Tourism and hospitality, he says, is different. It's eye-opening. It's fun. It's a chance to re-establish the human connections that are too often lost in our emoji-stilted reliance on social media.
"You get to meet and deal with a lot of really interesting people, you get to have a direct influence on the community you live in in a really positive way, you get to showcase that to people on a day-to-day basis, you get to share your stories."
Despite the looming skills shortage, one in eight young New Zealanders is neither in work nor training. ATEED has been in talks with Tourism Minister Kelvin Davis and is calling for action: "Ultimately we need central government to recognise that this is a vocation that needs to be taken a little more seriously," Armitage says.
ATEED's new Go with Tourism website includes a "right fit" quiz to direct young people into the best training or career; and "success stories" of some inspiring young adventure tourism guides, chefs, web designers and more.
The site also contains a tool to hook up employers with aspiring staff – if they first sign a pledge to work towards paying the Living Wage.
"The perceptions of jobs in tourism being poorly paid was one of the barriers to getting young people into a career in the industry," says Armitage. "There is a growing awareness by our industry that pay needs to be addressed."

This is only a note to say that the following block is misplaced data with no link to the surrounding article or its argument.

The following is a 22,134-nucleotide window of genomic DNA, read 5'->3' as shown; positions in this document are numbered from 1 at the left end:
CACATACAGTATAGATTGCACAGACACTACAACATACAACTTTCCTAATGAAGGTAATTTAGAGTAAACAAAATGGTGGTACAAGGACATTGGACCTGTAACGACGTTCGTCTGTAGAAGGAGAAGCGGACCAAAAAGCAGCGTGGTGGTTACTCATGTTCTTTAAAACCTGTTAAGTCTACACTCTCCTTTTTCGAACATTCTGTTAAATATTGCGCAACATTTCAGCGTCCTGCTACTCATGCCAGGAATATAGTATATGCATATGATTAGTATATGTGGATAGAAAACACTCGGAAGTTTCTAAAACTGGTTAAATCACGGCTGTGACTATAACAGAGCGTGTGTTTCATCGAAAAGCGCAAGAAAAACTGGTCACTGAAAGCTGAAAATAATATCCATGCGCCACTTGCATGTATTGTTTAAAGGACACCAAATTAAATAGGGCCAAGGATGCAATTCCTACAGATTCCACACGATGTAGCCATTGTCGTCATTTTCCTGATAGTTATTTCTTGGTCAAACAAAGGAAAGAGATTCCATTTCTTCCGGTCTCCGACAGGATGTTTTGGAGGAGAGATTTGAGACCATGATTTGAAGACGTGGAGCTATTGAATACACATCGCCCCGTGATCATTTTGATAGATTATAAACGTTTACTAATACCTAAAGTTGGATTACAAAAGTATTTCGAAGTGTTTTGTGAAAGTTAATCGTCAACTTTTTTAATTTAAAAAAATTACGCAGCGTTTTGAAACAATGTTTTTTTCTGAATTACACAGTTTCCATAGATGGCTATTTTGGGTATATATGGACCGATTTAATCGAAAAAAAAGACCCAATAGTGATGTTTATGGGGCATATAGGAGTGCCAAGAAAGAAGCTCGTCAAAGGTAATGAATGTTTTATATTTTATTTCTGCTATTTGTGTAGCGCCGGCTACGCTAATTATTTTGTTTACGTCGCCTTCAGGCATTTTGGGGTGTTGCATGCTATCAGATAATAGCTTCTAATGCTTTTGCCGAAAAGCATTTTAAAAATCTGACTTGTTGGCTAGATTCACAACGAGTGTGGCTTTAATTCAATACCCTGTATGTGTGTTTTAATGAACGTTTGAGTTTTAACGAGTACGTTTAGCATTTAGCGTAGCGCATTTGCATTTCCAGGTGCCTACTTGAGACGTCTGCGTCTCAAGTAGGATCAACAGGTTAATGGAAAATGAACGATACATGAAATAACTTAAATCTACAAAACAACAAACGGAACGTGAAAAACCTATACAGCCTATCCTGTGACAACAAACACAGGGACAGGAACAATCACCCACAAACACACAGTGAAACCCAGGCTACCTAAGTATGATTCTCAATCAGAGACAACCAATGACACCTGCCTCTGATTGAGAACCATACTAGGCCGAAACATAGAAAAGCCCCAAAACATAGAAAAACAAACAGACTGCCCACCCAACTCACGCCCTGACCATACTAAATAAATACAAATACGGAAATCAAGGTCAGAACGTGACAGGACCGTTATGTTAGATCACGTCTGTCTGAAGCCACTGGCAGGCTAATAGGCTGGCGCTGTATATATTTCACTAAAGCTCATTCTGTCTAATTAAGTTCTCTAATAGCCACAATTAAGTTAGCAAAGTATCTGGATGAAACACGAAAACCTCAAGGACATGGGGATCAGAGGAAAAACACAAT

This is important, because the air steward stigma remains: that tourism and hospitality is all about relatively low-skilled service jobs, or holiday jobs.
Pete Jones is principal of Manurewa High School.
The south Auckland college offers its 2000 students courses in tourism and hospitality. And Jones wanted to take it further this year with a strong NCEA Level 2 package that partnered up with employers like Auckland International Airport and SkyCity to give his students real-world experience.
It didn't happen. The teenagers were excited. The tourism industry was crying out for it. But he couldn't get the parents over the line.
Jones says: "We were contacting all the parents and they were saying, that's not a career for the future. That's going to have low-pay options."
Research last year by ATEED and Tourism Industry Aotearoa found tourism was seen as "a drop-out subject", in part because it did not count as credits towards university entrance. Some school teachers and careers advisors discouraged students from pursuing tourism.
Yet a report this year from the World Travel and Tourism Council says the skills gained by young people in travel and tourism can translate into rewarding careers in the sector – and beyond. "These youth jobs have proven to set workers up for higher paying and fulfilling jobs in later careers," it concludes.
Next year, Pete Jones is confident he'll have won over the naysayers and will be able to introduce his new tourism qualification. "We know we've got opportunities there."
When Mac Burrows began working at adventure tourism start-up EcoZip this summer, he thought it was just a holiday job. But now, as he takes a break between guiding tourists down the ziplines strung from one of Waiheke Island's highest peaks, he laughs.
The 20-year-old Bachelor of Business student thinks he may have found a career – he hopes to start his own adventure or eco-tourism company on the island where he grew up.
His favourite memories are all on Waiheke, camping down at Whakanewha Regional Park, discovering the beautiful bush and ocean, swimming at high tide … now he is considering how he can share that with visitors in a sustainable way.